Woody Allen is unarguably a great director and so was George Cukor.
Cukor – Sylvia Scarlett (1935), The Philadelphia Story (1940), Adam’s Rib (1949), Born Yesterday (1950), A Star Is Born (1954), My Fair Lady (1964) and uncredited on Gone With The Wind (1939) – drew outstanding performances from female actors that became his legacy.
He WAS Katharine Hepburn’s director and part of the reason she got a start at all, as those around him bridled at her clipped New England accent.
Allen has built a similar record directing outstanding female performances – at least those lauded as Oscar winners.
Dianne Keaton (Academy Award for Annie Hall (1977), Mariel Hemingway, nominated Manhattan (1980), Dianne Wiest won for Hannah And Her Sisters (1986) and Bullets Over Broadway (1994) and Mira Sorvino won for The Mighty Aphrodite (1995).
It is for this reason that I always look hard at the acting credits in Allen movies to find actors who went on to bigger things and it was no surprise when reversing that technique to find Paul Giamatti in a minor role in the last-mentioned film.
You see, for all his genius, one of Allen’s greatest strengths is his ability to recognise talent and directing Giamatti as ‘Extras Guild Researcher’ in The Mighty Aphrodite would have been a stepping stone for this actor who seems to ooze frustration with the world in nearly every role he plays.
Whether as the merlot-hating wine buff in Sideways (2004); the almost-spurned genius cartoonist in American Splendour (2003); or the man who would be president in the TV series John Adams (2008), Giamatti has a world-weary look of disappointment for his fellow members of the human race. The look is right – because it’s them he is disappointed with.
It is a look he carries in part into Barney’s Version (2010), a deep and moving film with genuine comic moments, exploring the life of a TV producer whose two short marriages are a prelude to meeting the right woman.
Barney is one of those hard-exterior guys with a heart of gold – a soft touch for those who need him – but outwardly a crusty man, not to be trifled with – although many seem to.
Director Richard J Lewis – who cut his pre-Barney teeth on CSI Crime Investigation episodes after a sparse movie career including the James Belushi vehicle, K-9: P-1 (enough said) – has fashioned a beautiful film about love, friendship, death and absolution of sin.
The performance he draws from Giamatti is compelling. I loved this guy. Barney is a great friend, a duped groom, a cuckolded husband and a con man – he makes his living producing daytime soaps from his Totally Unnecessary Productions, a title he claims is true to the core.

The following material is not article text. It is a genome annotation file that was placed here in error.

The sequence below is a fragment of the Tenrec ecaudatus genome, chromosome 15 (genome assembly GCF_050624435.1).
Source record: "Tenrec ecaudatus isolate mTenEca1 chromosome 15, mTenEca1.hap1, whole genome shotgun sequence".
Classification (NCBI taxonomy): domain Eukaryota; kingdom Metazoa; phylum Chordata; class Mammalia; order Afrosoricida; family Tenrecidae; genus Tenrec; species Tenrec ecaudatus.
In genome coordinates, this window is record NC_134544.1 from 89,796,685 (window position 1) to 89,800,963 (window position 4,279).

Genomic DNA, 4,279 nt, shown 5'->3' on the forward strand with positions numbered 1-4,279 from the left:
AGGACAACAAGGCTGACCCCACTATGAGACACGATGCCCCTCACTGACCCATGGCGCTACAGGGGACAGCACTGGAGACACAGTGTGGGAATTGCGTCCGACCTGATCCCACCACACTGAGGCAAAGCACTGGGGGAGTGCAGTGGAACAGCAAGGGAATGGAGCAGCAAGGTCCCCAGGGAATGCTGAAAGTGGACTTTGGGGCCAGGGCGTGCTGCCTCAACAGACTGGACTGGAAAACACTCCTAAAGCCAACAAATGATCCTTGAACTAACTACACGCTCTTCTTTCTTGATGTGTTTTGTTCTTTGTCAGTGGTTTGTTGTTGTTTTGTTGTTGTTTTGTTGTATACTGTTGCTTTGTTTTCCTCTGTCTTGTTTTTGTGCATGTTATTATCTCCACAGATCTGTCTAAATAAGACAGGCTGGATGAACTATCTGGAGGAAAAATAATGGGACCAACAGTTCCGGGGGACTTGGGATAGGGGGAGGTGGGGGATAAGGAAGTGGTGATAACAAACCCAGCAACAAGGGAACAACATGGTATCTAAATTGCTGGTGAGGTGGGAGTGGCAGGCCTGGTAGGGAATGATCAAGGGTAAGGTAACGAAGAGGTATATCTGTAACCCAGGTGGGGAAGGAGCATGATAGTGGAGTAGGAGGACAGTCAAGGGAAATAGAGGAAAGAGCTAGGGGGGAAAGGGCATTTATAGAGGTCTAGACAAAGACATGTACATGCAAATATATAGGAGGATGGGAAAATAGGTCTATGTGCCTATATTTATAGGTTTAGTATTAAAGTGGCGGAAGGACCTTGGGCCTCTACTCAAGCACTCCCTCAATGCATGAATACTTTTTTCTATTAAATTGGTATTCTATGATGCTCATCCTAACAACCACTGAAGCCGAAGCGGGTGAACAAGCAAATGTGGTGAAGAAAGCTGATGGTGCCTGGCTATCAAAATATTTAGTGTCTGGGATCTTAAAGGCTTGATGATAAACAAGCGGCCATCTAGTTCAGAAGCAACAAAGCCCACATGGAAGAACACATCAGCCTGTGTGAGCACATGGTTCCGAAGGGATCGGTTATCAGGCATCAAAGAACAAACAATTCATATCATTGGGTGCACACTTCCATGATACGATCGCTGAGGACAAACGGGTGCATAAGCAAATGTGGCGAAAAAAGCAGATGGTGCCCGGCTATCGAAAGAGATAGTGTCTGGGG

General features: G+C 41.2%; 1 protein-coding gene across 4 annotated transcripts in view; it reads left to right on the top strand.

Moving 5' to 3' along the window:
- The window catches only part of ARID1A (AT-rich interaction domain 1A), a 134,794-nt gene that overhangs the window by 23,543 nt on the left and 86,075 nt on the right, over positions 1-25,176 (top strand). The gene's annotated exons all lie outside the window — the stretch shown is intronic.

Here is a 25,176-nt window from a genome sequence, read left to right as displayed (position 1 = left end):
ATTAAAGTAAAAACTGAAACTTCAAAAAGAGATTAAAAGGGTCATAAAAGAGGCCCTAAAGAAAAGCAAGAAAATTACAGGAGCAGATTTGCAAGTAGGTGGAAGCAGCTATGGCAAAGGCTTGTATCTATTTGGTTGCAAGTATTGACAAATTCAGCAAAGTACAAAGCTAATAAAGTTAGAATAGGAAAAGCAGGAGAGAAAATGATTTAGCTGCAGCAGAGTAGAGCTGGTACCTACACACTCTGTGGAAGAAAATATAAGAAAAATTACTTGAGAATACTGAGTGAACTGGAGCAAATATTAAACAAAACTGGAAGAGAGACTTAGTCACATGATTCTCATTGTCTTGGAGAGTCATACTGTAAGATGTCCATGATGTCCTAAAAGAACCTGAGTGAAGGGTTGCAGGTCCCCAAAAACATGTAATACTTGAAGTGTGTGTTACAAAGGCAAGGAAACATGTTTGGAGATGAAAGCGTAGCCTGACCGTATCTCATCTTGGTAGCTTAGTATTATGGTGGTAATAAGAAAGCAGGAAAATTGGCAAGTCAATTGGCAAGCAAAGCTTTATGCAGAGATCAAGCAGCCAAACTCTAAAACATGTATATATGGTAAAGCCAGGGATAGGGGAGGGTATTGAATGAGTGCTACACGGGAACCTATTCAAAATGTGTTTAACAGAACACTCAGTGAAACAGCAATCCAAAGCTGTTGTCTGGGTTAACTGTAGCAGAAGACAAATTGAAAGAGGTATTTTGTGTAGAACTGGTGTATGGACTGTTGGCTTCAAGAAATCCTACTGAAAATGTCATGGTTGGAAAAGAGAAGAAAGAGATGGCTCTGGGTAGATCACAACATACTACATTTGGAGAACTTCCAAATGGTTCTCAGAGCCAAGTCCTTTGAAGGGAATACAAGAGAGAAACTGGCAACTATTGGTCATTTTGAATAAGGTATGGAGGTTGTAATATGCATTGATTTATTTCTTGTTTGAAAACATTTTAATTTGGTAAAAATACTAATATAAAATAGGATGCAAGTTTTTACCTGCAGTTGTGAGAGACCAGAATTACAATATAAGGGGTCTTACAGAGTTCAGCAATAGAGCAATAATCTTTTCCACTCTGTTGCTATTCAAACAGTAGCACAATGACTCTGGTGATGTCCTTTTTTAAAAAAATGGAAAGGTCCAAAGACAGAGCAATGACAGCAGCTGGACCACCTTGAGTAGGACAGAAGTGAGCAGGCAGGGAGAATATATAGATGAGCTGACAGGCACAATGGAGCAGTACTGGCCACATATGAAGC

Barney makes money producing fodder of which he ain’t proud but at least he produced something, unlike his friend Boogie (Scott Speedman) a handsome wastrel, whose drug and booze-fuelled life is shortened in an incident involving our hero. Boogie’s disappearance and suspected death leaves Barney carrying the soubriquet ‘only suspect’ through most of his adult life.
Minnie Driver as Barney’s JAP second wife and Dustin Hoffman as Barney’s ex-policeman father, Izzy, are engaging. Their roles are important to the story and they are responsible for a lot of the humour.
However, it is the luminescent Miriam (Rosamund Pike) who is the dominant other lead.
She becomes Barney’s third wife after a cross-border, one-way courtship which takes place from Barney’s wedding day (to wife No. 2) to his signing the divorce papers. When Barney, in Montreal, invites her to lunch where she lives in New York and Miriam asks him if the ink is even dry on this document, he pauses to look at the document, before affirming he thinks so.
My companions liked this film so much they insisted on watching the credits to the end and I was struck by the number of French names in the mainly Canadian production. A cynic – perhaps Barney would even say it – may suggest Americans or Canadians couldn’t make a film with such empathy and heart. Okay, if Barney doesn’t say it, I will.
Despite the French influence of the crew, it is directed by a Canadian and dominated by an American actor, one of the best of his era, so perhaps this opinion is too harsh.
Barney’s Version is a very, very good film, a beautiful adaptation of the 1997 book by Canadian author Mordecai Richler, to whom the film is dedicated.